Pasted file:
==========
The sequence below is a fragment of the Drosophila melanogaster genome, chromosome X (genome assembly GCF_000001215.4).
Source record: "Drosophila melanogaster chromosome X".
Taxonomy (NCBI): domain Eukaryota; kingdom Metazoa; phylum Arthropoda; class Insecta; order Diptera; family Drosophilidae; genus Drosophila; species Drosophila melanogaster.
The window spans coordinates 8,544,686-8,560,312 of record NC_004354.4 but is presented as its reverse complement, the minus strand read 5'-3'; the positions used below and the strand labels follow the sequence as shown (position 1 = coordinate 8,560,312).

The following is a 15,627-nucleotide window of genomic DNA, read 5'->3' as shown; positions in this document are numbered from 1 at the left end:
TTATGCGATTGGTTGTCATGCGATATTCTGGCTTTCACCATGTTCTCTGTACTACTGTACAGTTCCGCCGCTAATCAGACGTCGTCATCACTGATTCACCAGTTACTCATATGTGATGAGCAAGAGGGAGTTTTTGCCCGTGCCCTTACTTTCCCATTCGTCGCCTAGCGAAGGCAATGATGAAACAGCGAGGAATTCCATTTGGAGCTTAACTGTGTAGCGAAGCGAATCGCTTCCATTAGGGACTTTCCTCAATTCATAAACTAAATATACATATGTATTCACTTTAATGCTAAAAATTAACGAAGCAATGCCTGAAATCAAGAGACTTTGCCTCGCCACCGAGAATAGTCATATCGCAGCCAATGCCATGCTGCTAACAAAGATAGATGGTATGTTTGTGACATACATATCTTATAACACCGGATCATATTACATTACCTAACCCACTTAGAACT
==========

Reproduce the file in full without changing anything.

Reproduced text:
The sequence below is a fragment of the Drosophila melanogaster genome, chromosome X (genome assembly GCF_000001215.4).
Source record: "Drosophila melanogaster chromosome X".
Taxonomy (NCBI): domain Eukaryota; kingdom Metazoa; phylum Arthropoda; class Insecta; order Diptera; family Drosophilidae; genus Drosophila; species Drosophila melanogaster.
The window spans coordinates 8,544,686-8,560,312 of record NC_004354.4 but is presented as its reverse complement, the minus strand read 5'-3'; the positions used below and the strand labels follow the sequence as shown (position 1 = coordinate 8,560,312).

The following is a 15,627-nucleotide window of genomic DNA, read 5'->3' as shown; positions in this document are numbered from 1 at the left end:
TTATGCGATTGGTTGTCATGCGATATTCTGGCTTTCACCATGTTCTCTGTACTACTGTACAGTTCCGCCGCTAATCAGACGTCGTCATCACTGATTCACCAGTTACTCATATGTGATGAGCAAGAGGGAGTTTTTGCCCGTGCCCTTACTTTCCCATTCGTCGCCTAGCGAAGGCAATGATGAAACAGCGAGGAATTCCATTTGGAGCTTAACTGTGTAGCGAAGCGAATCGCTTCCATTAGGGACTTTCCTCAATTCATAAACTAAATATACATATGTATTCACTTTAATGCTAAAAATTAACGAAGCAATGCCTGAAATCAAGAGACTTTGCCTCGCCACCGAGAATAGTCATATCGCAGCCAATGCCATGCTGCTAACAAAGATAGATGGTATGTTTGTGACATACATATCTTATAACACCGGATCATATTACATTACCTAACCCACTTAGAACT